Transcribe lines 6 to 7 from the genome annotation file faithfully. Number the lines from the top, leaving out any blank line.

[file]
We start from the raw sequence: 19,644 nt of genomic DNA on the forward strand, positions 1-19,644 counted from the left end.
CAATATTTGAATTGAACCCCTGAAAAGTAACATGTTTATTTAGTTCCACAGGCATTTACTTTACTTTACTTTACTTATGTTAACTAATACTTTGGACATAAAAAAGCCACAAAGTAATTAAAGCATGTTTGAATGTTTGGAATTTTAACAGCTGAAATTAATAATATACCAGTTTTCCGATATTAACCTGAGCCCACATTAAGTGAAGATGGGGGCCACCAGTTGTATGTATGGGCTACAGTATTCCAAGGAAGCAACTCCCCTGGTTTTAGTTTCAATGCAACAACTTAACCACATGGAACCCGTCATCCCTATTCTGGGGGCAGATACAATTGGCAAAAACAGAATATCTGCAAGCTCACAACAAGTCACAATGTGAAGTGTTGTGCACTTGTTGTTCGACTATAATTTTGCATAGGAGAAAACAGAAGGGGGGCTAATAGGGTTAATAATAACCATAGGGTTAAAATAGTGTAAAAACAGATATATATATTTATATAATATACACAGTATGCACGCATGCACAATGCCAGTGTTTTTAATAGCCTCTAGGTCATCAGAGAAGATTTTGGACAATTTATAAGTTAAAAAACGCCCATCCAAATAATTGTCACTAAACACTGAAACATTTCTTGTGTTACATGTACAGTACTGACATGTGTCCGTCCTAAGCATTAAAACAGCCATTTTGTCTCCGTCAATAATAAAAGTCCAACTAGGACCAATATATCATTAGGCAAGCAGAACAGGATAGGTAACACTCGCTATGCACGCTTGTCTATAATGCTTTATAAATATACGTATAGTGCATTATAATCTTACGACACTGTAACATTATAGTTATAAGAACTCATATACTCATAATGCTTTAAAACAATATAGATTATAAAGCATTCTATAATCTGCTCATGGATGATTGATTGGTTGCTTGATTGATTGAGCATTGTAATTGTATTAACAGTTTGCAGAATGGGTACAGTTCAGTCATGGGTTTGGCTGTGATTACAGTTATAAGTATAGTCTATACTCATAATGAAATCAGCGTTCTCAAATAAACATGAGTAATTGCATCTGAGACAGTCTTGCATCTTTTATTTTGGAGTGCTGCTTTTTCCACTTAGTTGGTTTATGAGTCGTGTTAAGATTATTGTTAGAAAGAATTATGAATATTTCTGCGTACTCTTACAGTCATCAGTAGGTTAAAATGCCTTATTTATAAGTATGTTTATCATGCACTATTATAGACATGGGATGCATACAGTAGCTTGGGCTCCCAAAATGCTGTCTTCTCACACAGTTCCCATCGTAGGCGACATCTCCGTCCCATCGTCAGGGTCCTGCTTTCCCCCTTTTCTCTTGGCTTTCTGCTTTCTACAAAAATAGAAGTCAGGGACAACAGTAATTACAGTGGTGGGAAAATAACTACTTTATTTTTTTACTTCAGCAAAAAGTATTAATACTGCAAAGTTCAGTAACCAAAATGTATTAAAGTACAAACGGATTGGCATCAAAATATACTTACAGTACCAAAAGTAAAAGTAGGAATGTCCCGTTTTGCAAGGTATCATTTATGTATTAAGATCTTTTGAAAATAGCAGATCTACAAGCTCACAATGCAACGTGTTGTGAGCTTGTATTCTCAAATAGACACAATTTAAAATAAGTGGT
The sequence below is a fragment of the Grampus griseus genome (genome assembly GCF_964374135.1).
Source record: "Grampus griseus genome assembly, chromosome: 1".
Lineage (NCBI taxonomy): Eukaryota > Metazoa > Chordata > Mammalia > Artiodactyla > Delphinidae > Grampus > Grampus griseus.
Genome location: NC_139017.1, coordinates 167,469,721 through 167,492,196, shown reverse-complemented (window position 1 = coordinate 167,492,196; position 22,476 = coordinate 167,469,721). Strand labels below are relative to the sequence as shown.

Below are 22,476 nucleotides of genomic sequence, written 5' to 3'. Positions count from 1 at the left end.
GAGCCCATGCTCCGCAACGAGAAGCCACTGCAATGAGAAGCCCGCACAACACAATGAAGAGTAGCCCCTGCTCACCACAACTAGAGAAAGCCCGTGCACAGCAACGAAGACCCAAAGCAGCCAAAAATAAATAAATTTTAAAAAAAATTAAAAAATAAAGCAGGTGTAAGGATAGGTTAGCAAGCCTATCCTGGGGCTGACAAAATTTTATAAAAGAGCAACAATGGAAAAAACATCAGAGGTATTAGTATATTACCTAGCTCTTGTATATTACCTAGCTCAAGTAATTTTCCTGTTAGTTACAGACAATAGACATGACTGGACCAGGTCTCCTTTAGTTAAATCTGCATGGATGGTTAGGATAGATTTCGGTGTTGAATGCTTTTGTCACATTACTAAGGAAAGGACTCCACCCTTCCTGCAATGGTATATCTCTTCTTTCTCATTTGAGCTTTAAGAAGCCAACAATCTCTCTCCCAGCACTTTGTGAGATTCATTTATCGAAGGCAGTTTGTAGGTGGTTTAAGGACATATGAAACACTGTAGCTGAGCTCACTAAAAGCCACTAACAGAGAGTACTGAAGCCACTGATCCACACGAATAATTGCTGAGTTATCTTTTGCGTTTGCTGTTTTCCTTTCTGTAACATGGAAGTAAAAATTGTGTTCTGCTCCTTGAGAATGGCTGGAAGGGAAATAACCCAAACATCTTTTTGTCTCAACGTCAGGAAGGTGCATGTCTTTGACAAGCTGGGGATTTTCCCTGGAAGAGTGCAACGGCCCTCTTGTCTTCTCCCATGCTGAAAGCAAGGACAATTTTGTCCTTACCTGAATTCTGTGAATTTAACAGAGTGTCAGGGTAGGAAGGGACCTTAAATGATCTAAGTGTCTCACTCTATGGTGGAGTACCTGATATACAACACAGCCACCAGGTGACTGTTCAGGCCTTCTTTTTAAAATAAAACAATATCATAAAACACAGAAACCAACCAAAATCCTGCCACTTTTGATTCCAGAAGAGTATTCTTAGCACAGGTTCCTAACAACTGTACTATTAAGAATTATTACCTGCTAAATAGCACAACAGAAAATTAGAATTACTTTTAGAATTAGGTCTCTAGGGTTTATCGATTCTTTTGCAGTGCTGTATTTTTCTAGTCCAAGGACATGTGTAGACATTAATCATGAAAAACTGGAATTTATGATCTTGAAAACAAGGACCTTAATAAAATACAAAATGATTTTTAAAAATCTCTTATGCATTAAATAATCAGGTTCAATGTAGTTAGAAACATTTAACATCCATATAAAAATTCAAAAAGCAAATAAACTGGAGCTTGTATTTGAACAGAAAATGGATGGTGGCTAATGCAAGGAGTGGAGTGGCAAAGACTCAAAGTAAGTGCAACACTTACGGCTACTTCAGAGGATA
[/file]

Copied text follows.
Genome location: NC_139017.1, coordinates 167,469,721 through 167,492,196, shown reverse-complemented (window position 1 = coordinate 167,492,196; position 22,476 = coordinate 167,469,721). Strand labels below are relative to the sequence as shown.

Below are 22,476 nucleotides of genomic sequence, written 5' to 3'. Positions count from 1 at the left end.